Greece to hold May 6 parliamentary election
Lucas Papademos announces date after telling cabinet that the main goals of his coaliton government had been achieved.
Last Modified: 11 Apr 2012 19:27
Prime Minister Papademos met with President Karolos Papoulias to make the formal request for the election  [AFP]

Lucas Papademos, Greece's prime minister, has called an early general election for May 6 after his coalition government pushed through landmark financial relief deals in a bid to rescue the country from the threat of bankruptcy.

Papademos met with President Karolos Papoulias to make the formal request for the election, 18 months before parliament's current term expires, after earlier telling the cabinet that a ballot was necessary to secure a new mandate for reforms to return Greece to growth and secure its place in the eurozone.

"These challenges constitute a national issue that the new government must handle," state television NET quoted him as telling ministers on Wednesday.

"I recommend that a proposal be made to the president to dissolve parliament and hold elections on May 6."

A new parliament will be convened on May 17, the prime minister added, according to NET.

Papademos, a former European Central Bank vice president, was appointed premier in November and spent five months pushing through harsh austerity measures in order to secure a vital international bailout and a major debt relief deal with banks.

"The main goals of our government were achieved,'' Papademos he told the cabinet meeting, according to a government transcript.

"But to complete and secure the effort to right the economy, important decisions have to be taken immediately.''

He told the cabinet that the next government must draw up a new economic plan for 2013 to 2016.

Conservatives ahead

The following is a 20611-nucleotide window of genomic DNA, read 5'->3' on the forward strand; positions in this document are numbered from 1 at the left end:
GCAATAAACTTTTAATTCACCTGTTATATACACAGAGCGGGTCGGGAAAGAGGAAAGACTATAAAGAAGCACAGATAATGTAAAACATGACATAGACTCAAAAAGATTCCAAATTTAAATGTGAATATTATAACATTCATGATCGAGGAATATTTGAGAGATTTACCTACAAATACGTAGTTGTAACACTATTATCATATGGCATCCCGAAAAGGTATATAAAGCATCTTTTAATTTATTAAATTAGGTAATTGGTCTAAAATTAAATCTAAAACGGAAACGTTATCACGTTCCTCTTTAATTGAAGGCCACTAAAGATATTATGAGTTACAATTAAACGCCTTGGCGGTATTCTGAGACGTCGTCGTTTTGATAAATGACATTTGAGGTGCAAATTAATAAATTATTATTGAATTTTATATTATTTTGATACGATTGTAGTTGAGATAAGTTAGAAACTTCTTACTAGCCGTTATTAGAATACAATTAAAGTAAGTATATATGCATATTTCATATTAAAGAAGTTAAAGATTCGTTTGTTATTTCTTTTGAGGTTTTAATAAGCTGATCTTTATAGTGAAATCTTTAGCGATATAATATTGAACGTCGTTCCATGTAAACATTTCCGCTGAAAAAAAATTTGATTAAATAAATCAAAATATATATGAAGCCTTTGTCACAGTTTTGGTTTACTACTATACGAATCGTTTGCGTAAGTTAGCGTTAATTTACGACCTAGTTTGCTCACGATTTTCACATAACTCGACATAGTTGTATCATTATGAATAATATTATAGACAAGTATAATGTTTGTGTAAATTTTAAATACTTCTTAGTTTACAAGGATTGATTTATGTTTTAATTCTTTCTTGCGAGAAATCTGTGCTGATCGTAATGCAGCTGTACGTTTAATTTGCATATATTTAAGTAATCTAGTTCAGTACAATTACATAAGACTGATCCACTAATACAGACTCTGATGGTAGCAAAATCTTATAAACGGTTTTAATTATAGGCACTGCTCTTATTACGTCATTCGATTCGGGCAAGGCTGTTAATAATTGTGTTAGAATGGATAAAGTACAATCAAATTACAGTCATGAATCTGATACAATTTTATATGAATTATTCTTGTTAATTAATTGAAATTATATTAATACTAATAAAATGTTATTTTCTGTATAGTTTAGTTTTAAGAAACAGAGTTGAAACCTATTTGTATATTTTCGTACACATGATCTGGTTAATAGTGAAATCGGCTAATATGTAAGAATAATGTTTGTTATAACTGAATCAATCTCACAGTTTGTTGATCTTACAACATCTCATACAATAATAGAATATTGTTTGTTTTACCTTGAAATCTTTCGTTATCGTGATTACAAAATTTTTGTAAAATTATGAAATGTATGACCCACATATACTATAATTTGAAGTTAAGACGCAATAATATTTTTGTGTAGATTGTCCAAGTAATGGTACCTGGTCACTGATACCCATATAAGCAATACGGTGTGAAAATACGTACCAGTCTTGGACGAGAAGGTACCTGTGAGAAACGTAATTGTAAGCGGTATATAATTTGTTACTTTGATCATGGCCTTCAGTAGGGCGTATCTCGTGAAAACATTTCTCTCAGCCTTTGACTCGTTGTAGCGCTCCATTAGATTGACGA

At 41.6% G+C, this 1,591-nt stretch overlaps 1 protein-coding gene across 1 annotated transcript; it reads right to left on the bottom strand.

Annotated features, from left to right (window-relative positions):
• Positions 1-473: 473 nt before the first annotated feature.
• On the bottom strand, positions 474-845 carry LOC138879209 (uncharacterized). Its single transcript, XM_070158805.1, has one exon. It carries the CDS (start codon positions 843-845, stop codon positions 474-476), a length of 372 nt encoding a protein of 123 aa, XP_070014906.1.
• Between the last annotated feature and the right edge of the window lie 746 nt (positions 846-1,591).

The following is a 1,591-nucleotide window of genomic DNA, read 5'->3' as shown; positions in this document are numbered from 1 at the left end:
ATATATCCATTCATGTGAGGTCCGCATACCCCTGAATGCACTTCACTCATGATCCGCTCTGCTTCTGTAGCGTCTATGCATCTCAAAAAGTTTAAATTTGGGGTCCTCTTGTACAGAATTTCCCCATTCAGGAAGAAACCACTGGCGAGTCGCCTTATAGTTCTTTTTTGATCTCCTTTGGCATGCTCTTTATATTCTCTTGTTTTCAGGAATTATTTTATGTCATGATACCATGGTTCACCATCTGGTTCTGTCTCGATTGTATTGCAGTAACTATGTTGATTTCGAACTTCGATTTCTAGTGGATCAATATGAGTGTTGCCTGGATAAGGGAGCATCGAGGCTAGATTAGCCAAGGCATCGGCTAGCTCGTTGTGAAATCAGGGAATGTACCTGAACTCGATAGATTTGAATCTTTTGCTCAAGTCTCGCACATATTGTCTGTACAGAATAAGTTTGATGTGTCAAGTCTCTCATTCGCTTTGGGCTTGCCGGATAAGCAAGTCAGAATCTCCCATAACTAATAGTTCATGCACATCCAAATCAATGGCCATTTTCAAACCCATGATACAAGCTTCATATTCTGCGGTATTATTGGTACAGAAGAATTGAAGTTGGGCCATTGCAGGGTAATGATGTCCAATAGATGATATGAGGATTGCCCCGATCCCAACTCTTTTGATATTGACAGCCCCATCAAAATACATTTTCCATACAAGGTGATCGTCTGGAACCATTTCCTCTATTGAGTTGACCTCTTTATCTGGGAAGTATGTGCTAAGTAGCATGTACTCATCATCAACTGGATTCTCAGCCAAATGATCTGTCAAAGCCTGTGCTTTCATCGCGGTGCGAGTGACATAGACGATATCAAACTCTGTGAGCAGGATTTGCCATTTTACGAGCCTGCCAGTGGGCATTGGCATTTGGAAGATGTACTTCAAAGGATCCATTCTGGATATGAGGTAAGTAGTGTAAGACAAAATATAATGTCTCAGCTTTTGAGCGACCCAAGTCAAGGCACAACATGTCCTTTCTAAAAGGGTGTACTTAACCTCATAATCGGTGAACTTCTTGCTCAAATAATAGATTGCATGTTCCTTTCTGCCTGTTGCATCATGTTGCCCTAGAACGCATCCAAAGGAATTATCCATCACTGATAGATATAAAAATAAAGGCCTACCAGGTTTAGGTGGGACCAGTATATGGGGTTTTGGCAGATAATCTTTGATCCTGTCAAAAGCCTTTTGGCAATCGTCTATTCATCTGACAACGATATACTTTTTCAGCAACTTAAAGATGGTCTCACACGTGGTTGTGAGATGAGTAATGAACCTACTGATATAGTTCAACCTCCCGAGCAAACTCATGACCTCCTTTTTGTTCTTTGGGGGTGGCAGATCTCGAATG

Papademos is expected to stay on to supervise the electoral process, along with most of his key ministers.

"Parliament is dissolved but the government is not," he reportedly told the cabinet, adding that ministers would have a double duty to organise the vote whilst continuing to serve at their posts.

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The conservative New Democracy Party, led by Antonis Samaras, a former foreign minister, is leading in the opinion polls for the next election.

However, the polls suggest it will not receive enough votes to form a government and would have to seek another coalition with the Socialist PASOK Party, as smaller parties fiercely oppose the terms of the bailout agreements.

Anti-austerity parties are on the rise, while a small neo-Nazi group is polling at slightly above the three per cent parliamentary entry threshold.

Evangelos Venizelos, Samaras' main opponent, resigned as finance minister on March 19 to run in the election as leader of the PASOK.

The announcement comes as pensioners hit by the government's austerity programme of wage and pension cuts marched through central Athens on Wednesday protesting against the fall in their living standards.

'Dishonest people'

"We've been through so many sufferings in our youth and now we are also suffering in our older years. And we are worried about our children and grandchildren," said 85-year-old Pavlos Koufogiorgos.

"We are worried about the people, the workers, the poor, the honest. And we are being governed by dishonest people who only care about themselves and nobody else."

Most Greeks have felt the pain of salary and pension cuts and higher taxes.

Eurozone finance ministers agreed a $170bn rescue package for Greece on February 21 to avert an imminent chaotic default after Athens committed to state spending cuts and reforms to clean up its bloated debt.

The cuts were to include shaving off 12 per cent off the amount exceeding $1,700 for those receiving pensions from the state, the trimming of wages for all state employees and cutting the minimum wage by 22 per cent.

Reforms demanded by the EU and IMF along with deep budget cuts have provoked serious violence in Athens and helped propel unemployment well above 20 per cent.

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